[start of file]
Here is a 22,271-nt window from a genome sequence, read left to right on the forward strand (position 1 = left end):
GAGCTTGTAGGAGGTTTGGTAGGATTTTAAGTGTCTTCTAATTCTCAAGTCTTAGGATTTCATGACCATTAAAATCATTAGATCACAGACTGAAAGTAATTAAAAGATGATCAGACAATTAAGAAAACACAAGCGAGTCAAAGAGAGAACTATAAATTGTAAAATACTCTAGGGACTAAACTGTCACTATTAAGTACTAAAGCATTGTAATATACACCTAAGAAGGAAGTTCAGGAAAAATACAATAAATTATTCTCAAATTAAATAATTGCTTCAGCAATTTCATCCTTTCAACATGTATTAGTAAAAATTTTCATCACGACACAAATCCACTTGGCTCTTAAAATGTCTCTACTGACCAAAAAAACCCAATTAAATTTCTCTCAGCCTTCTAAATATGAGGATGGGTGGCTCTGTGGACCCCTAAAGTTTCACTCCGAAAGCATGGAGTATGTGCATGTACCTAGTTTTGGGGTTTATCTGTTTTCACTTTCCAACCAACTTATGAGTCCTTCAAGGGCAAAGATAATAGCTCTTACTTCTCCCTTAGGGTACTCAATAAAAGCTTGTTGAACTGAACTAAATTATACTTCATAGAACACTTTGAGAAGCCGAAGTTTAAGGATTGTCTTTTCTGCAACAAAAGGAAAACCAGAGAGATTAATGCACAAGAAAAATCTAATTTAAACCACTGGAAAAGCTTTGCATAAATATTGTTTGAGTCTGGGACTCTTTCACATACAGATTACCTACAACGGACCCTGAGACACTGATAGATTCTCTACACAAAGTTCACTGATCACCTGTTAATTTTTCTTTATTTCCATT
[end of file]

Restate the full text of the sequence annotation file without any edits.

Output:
Here is a 22,271-nt window from a genome sequence, read left to right on the forward strand (position 1 = left end):
GAGCTTGTAGGAGGTTTGGTAGGATTTTAAGTGTCTTCTAATTCTCAAGTCTTAGGATTTCATGACCATTAAAATCATTAGATCACAGACTGAAAGTAATTAAAAGATGATCAGACAATTAAGAAAACACAAGCGAGTCAAAGAGAGAACTATAAATTGTAAAATACTCTAGGGACTAAACTGTCACTATTAAGTACTAAAGCATTGTAATATACACCTAAGAAGGAAGTTCAGGAAAAATACAATAAATTATTCTCAAATTAAATAATTGCTTCAGCAATTTCATCCTTTCAACATGTATTAGTAAAAATTTTCATCACGACACAAATCCACTTGGCTCTTAAAATGTCTCTACTGACCAAAAAAACCCAATTAAATTTCTCTCAGCCTTCTAAATATGAGGATGGGTGGCTCTGTGGACCCCTAAAGTTTCACTCCGAAAGCATGGAGTATGTGCATGTACCTAGTTTTGGGGTTTATCTGTTTTCACTTTCCAACCAACTTATGAGTCCTTCAAGGGCAAAGATAATAGCTCTTACTTCTCCCTTAGGGTACTCAATAAAAGCTTGTTGAACTGAACTAAATTATACTTCATAGAACACTTTGAGAAGCCGAAGTTTAAGGATTGTCTTTTCTGCAACAAAAGGAAAACCAGAGAGATTAATGCACAAGAAAAATCTAATTTAAACCACTGGAAAAGCTTTGCATAAATATTGTTTGAGTCTGGGACTCTTTCACATACAGATTACCTACAACGGACCCTGAGACACTGATAGATTCTCTACACAAAGTTCACTGATCACCTGTTAATTTTTCTTTATTTCCATT